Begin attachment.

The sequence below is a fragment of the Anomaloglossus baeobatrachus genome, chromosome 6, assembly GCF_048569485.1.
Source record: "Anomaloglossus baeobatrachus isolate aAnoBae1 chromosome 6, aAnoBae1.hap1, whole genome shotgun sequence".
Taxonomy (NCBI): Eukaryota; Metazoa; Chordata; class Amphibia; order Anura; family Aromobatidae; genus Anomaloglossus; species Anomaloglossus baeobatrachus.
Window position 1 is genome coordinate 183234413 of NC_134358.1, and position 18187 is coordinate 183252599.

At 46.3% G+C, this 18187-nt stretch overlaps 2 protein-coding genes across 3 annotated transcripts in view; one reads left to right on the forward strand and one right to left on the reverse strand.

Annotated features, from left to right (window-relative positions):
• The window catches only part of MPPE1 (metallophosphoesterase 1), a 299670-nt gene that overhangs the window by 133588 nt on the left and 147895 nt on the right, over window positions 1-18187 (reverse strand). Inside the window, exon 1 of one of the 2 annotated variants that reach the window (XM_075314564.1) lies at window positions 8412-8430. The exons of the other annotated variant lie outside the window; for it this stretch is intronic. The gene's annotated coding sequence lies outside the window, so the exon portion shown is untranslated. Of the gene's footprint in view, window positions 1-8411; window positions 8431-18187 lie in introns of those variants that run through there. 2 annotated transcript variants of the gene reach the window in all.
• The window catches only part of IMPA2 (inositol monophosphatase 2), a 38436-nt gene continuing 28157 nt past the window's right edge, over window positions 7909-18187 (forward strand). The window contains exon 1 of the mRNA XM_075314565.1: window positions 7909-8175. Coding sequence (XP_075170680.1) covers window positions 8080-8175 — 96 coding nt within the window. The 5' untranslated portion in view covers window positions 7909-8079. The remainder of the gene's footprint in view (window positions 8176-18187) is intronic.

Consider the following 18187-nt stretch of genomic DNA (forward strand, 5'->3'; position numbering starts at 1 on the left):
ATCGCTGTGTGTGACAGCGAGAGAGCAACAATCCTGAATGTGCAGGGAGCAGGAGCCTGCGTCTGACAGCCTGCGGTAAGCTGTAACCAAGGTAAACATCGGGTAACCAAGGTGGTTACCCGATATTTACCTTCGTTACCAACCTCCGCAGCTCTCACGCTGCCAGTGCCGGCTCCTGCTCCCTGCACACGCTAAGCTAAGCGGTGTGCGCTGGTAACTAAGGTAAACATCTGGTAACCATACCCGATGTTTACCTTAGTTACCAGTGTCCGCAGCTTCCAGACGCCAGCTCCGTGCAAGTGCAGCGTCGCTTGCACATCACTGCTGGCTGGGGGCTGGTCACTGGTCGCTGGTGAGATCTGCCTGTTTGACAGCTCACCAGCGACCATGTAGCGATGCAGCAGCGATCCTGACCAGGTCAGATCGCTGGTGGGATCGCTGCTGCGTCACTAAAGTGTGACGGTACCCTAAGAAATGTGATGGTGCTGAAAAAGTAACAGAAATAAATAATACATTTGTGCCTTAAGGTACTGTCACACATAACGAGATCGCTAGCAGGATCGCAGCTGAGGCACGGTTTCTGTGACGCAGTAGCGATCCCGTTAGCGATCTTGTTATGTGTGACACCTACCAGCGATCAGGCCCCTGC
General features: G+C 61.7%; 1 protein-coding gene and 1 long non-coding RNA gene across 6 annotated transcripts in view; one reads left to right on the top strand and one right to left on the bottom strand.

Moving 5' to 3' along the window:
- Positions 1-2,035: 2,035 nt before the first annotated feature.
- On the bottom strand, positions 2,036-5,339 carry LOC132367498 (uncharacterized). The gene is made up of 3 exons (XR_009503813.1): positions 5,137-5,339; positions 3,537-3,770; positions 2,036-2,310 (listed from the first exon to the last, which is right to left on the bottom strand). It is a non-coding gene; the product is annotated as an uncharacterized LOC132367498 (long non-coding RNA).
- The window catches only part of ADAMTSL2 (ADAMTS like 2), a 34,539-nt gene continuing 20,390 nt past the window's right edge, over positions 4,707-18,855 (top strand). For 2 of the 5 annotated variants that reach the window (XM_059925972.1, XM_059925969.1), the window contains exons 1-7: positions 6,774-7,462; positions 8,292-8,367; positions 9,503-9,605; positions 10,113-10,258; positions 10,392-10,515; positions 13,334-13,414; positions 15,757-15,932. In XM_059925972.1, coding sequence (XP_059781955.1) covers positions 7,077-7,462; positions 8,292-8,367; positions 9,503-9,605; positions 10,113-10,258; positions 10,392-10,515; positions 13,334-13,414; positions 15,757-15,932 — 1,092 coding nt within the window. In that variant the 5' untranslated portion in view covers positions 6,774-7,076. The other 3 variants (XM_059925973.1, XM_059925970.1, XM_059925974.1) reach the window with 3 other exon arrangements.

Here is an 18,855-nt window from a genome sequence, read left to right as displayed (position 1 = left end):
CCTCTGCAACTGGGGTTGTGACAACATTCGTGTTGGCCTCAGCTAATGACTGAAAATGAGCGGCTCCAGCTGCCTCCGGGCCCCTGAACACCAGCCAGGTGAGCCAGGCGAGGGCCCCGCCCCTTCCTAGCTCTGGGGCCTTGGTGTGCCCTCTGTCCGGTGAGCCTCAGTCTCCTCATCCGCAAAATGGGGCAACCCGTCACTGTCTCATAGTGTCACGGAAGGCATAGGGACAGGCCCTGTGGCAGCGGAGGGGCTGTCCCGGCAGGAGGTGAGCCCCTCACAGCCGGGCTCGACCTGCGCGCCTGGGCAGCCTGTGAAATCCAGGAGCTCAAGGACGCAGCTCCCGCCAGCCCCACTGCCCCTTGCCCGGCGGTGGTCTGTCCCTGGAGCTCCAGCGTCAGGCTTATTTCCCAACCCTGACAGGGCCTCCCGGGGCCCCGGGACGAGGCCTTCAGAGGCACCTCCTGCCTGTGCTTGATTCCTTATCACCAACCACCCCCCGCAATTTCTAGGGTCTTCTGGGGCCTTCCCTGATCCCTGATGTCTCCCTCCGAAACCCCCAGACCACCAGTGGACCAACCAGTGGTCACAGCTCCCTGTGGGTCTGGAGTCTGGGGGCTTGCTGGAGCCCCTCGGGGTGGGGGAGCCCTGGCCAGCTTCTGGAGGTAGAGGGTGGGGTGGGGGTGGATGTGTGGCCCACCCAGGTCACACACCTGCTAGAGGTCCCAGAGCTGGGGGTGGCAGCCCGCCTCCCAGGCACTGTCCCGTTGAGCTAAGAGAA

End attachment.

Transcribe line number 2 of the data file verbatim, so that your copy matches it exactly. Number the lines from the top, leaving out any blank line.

Source record: "Anomaloglossus baeobatrachus isolate aAnoBae1 chromosome 6, aAnoBae1.hap1, whole genome shotgun sequence".